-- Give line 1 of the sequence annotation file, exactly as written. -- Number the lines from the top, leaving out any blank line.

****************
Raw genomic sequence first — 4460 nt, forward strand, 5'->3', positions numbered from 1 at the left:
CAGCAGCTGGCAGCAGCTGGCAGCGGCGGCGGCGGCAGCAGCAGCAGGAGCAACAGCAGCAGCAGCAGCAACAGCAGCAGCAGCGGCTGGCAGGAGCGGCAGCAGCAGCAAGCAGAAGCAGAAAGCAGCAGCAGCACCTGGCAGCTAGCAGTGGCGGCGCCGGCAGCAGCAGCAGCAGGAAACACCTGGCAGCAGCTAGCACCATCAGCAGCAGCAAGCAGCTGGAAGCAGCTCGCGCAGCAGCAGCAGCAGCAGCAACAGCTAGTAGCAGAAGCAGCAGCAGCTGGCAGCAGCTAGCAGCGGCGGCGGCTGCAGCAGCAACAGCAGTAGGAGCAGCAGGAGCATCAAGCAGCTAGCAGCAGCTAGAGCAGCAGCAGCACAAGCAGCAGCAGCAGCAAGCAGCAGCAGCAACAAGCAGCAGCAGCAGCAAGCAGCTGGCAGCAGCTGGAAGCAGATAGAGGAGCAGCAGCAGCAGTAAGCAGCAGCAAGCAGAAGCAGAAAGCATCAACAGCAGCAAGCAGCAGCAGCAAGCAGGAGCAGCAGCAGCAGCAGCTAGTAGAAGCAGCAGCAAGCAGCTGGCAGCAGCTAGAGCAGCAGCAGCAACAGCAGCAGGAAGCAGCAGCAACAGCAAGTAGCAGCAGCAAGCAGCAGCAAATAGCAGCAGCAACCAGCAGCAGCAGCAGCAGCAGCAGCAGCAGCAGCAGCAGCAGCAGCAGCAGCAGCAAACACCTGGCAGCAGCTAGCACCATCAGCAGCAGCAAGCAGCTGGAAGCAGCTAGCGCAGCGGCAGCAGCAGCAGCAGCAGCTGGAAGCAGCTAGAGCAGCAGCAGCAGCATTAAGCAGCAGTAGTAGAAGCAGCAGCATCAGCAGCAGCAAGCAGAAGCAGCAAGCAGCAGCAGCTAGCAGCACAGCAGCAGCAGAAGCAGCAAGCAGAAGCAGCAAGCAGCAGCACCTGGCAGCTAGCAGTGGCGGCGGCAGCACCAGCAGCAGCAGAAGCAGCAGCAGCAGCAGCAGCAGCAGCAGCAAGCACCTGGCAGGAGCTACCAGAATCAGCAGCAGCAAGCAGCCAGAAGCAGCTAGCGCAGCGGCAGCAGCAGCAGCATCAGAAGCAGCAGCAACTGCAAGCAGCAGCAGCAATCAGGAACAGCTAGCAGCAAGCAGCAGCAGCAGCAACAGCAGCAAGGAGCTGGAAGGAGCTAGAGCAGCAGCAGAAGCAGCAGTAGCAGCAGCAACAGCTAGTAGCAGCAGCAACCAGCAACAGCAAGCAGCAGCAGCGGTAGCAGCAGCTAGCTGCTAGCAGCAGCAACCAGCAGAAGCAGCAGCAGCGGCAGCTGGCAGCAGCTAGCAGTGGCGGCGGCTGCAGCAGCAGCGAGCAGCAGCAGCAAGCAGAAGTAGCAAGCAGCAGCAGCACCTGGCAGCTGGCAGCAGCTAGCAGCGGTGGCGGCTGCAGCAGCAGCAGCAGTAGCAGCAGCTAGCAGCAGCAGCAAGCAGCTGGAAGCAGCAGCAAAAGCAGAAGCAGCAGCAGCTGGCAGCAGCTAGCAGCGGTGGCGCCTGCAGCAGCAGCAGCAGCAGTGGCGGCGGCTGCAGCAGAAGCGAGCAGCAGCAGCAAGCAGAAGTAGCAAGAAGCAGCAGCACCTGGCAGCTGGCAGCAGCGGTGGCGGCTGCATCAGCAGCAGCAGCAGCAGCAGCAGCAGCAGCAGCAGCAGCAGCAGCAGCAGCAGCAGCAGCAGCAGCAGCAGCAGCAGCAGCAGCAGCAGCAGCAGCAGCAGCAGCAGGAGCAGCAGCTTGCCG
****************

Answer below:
Raw genomic sequence first — 4460 nt, forward strand, 5'->3', positions numbered from 1 at the left: